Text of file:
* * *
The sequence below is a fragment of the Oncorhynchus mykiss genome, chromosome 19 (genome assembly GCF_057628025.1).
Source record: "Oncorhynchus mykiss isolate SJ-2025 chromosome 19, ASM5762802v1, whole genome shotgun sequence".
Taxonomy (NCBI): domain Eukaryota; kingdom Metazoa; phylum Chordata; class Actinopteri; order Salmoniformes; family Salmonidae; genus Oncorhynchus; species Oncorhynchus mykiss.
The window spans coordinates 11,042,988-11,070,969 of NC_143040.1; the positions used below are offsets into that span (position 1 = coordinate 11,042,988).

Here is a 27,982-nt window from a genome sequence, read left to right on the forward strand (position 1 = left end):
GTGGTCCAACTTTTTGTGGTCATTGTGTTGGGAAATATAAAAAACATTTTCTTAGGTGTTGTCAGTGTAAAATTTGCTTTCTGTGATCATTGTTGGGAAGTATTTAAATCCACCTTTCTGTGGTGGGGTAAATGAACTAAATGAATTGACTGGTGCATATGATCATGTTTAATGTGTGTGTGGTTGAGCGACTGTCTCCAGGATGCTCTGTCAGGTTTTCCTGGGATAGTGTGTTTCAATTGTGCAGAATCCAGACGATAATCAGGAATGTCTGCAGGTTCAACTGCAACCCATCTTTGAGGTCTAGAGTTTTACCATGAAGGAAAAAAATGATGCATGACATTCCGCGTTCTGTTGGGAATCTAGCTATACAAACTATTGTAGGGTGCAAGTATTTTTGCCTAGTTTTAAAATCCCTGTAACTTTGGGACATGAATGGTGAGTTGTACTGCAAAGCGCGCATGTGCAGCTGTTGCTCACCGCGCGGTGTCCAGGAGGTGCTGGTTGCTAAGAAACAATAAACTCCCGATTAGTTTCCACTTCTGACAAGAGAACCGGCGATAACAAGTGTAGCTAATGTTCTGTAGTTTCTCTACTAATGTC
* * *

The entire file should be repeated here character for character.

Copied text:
The sequence below is a fragment of the Oncorhynchus mykiss genome, chromosome 19 (genome assembly GCF_057628025.1).
Source record: "Oncorhynchus mykiss isolate SJ-2025 chromosome 19, ASM5762802v1, whole genome shotgun sequence".
Taxonomy (NCBI): domain Eukaryota; kingdom Metazoa; phylum Chordata; class Actinopteri; order Salmoniformes; family Salmonidae; genus Oncorhynchus; species Oncorhynchus mykiss.
The window spans coordinates 11,042,988-11,070,969 of NC_143040.1; the positions used below are offsets into that span (position 1 = coordinate 11,042,988).

Here is a 27,982-nt window from a genome sequence, read left to right on the forward strand (position 1 = left end):
GTGGTCCAACTTTTTGTGGTCATTGTGTTGGGAAATATAAAAAACATTTTCTTAGGTGTTGTCAGTGTAAAATTTGCTTTCTGTGATCATTGTTGGGAAGTATTTAAATCCACCTTTCTGTGGTGGGGTAAATGAACTAAATGAATTGACTGGTGCATATGATCATGTTTAATGTGTGTGTGGTTGAGCGACTGTCTCCAGGATGCTCTGTCAGGTTTTCCTGGGATAGTGTGTTTCAATTGTGCAGAATCCAGACGATAATCAGGAATGTCTGCAGGTTCAACTGCAACCCATCTTTGAGGTCTAGAGTTTTACCATGAAGGAAAAAAATGATGCATGACATTCCGCGTTCTGTTGGGAATCTAGCTATACAAACTATTGTAGGGTGCAAGTATTTTTGCCTAGTTTTAAAATCCCTGTAACTTTGGGACATGAATGGTGAGTTGTACTGCAAAGCGCGCATGTGCAGCTGTTGCTCACCGCGCGGTGTCCAGGAGGTGCTGGTTGCTAAGAAACAATAAACTCCCGATTAGTTTCCACTTCTGACAAGAGAACCGGCGATAACAAGTGTAGCTAATGTTCTGTAGTTTCTCTACTAATGTC